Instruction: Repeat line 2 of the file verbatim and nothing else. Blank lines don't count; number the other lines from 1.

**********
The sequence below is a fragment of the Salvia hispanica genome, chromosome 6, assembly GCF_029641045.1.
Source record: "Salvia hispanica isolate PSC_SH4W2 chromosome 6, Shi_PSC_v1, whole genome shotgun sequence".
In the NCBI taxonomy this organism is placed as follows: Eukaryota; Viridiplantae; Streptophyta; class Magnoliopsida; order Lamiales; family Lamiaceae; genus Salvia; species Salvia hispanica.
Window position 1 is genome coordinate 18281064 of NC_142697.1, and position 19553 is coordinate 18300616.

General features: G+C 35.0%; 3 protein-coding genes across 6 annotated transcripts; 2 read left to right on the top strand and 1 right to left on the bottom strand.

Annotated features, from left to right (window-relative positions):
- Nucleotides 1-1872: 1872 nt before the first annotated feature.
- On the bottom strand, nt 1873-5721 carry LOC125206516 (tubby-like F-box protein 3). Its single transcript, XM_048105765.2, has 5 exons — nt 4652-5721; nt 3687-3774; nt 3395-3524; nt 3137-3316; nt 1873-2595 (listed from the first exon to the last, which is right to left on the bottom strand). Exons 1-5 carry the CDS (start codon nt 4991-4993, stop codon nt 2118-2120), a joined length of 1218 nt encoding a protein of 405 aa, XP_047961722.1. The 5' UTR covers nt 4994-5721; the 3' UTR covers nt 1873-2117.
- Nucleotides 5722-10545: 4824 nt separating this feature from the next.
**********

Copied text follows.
Source record: "Salvia hispanica isolate PSC_SH4W2 chromosome 6, Shi_PSC_v1, whole genome shotgun sequence".